There are not, as Harkins insists, thousands of households with the means to pay for utilities that refuse to do so. If there are large numbers of people tapping into power lines it is a measure of the desperation in the city where the real unemployment rate has reached the Depression level of 50 percent after decades of plant closings and mass layoffs. With the downsizing of the auto industry and the wave of home foreclosures, the conditions in the suburbs are catching up. In Dearborn, nearly one in five residents lives in poverty, while the figure is 15 percent in Warren.
The argument used by the UWUA to justify utility shutoffs—that DTE has the inalienable right to make profits—is the very same argument it uses to impose concessions contracts on its membership. Workers are continuously told that their jobs can only be protected if the energy giant makes money and thus, there have to be givebacks. The ultimate result of this is not, however, the protection of jobs, but their destruction and the pauperization of the working class.
In the name of making the Big Three “more competitive” the UAW accepted hundreds of thousands of layoffs and the transformation of auto workers into a cheap labor workforce, with new hires making $14 an hour. In exchange for selling out their members, the auto bosses and the government handed the UAW control of a multi-billion dollar retiree health care trust and a major ownership stake at GM, Ford and Chrysler. The UWUA is following the same pattern.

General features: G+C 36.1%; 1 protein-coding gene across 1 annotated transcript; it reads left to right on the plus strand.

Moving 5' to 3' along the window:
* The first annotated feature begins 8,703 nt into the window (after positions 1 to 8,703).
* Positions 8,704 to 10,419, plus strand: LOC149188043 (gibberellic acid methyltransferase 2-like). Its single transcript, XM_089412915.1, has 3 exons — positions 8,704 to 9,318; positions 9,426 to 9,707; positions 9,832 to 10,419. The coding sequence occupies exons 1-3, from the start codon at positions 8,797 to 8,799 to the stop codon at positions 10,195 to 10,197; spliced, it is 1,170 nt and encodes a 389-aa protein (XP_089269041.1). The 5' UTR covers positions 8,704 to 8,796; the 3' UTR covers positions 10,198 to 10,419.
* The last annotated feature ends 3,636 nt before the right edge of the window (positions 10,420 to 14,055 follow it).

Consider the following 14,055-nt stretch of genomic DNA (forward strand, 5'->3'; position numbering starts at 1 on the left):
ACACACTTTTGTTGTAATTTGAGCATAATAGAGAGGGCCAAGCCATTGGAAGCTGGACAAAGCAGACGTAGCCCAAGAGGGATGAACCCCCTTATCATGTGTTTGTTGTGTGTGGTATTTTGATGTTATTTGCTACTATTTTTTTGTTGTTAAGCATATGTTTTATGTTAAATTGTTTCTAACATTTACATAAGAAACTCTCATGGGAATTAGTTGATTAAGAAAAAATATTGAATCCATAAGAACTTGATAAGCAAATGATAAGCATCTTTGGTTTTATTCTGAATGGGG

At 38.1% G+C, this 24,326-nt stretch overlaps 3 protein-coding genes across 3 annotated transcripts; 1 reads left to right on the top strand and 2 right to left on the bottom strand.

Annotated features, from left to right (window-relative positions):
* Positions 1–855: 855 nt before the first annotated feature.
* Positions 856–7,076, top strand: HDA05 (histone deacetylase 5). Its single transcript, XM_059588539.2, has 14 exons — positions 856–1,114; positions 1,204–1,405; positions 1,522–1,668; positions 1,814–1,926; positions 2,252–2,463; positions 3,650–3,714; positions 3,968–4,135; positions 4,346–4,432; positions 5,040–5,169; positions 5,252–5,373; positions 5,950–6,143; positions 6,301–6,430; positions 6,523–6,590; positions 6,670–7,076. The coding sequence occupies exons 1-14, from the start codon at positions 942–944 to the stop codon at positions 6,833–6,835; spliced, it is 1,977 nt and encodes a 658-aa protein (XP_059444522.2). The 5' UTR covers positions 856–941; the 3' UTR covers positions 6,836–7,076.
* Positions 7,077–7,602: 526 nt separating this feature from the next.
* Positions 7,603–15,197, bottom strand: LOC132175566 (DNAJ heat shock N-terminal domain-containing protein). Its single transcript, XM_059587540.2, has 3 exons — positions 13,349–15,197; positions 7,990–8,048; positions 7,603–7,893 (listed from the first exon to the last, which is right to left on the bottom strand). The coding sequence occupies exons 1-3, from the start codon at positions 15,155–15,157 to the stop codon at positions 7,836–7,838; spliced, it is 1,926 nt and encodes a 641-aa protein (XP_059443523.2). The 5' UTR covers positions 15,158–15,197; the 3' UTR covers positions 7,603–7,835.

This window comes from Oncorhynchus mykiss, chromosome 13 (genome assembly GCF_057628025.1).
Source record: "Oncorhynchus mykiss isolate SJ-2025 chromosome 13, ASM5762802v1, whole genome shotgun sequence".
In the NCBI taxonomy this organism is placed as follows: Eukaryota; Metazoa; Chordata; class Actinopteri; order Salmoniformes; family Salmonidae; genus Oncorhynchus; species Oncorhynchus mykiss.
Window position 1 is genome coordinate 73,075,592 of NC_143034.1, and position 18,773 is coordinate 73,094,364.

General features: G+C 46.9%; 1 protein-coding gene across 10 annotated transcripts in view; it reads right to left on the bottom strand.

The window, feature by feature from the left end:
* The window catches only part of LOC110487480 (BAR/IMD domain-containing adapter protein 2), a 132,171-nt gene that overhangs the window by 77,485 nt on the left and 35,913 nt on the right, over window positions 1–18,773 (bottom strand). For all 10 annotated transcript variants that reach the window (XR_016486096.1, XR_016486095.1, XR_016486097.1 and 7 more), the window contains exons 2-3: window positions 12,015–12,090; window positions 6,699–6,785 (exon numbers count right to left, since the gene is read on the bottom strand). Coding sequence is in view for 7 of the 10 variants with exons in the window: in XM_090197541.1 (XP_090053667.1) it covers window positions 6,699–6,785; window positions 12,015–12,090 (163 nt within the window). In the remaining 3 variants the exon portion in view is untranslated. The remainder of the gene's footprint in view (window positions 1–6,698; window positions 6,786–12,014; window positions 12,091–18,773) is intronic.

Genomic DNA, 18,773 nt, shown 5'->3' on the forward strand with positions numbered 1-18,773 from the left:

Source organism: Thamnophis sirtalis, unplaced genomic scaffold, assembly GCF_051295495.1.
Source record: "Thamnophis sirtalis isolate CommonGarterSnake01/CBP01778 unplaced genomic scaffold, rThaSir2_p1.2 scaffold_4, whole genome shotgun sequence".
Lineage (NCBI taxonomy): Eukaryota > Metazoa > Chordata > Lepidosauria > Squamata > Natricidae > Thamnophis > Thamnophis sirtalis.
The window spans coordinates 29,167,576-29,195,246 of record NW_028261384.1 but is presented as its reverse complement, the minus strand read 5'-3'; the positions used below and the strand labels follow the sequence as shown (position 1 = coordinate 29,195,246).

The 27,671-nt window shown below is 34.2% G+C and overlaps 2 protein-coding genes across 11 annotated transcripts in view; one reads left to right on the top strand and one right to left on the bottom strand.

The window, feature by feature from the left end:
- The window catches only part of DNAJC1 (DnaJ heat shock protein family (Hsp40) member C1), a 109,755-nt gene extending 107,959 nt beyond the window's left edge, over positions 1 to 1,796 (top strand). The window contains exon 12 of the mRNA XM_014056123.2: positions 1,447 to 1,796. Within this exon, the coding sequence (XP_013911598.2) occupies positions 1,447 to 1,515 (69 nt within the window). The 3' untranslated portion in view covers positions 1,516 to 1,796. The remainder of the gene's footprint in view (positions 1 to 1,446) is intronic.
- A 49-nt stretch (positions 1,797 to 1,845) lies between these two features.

DTE is not in the business of providing essential services to the population, let alone preserving the living standards of its workers; it is in the business of making money for its top executives and Wall Street investors, whatever the cost to the general public and the workers themselves.
CAUS fights for the nationalization of DTE and other energy monopolies into genuinely publicly owned utilities, under the democratic ownership and control of working people themselves. The provision of basic services—and the securing of decent working conditions and living standards for all utility workers—can only be achieved by taking the energy industry out of the hands of the financial elite and carrying out production on the basis of human need, not private profit.
We are well aware that DTE workers do not want to terminate services to families in need and imperil their lives. As Sylvia Young, the 32-year-old single mother who lost three children in the Bangor Street fire, said, “My first reaction was to blame the man who showed up at my door. Then I thought, everyone is being cheated, even the workers at DTE. The executive that runs DTE never cuts off people’s lights and gas; his heart doesn’t hurt. Instead he sends someone else who is going to have to have this on his heart forever. The guy who cut me off, maybe he has a family and kids too. He said he was only doing his job and there are no jobs in Michigan. If he doesn’t do it he loses his job. The boss sits up there and tells workers to commit murder. Like a gangster he is using the little guy to do the dirty work and he’s got the money to pay off the judge, the politicians and the president. It’s time that we all stand up and fight this.”
It is time to take a stand. The fight to defend the jobs and living standards of utility workers is inseparable from uniting the working class throughout Detroit against DTE and the politicians—like former DTE board member David Bing—who stand behind it. For this you must take a stand against utility shutoffs and join the fight to mobilize the working class to guarantee that lights, gas, and water be provided to everyone as a basic human right, not on a for-profit basis.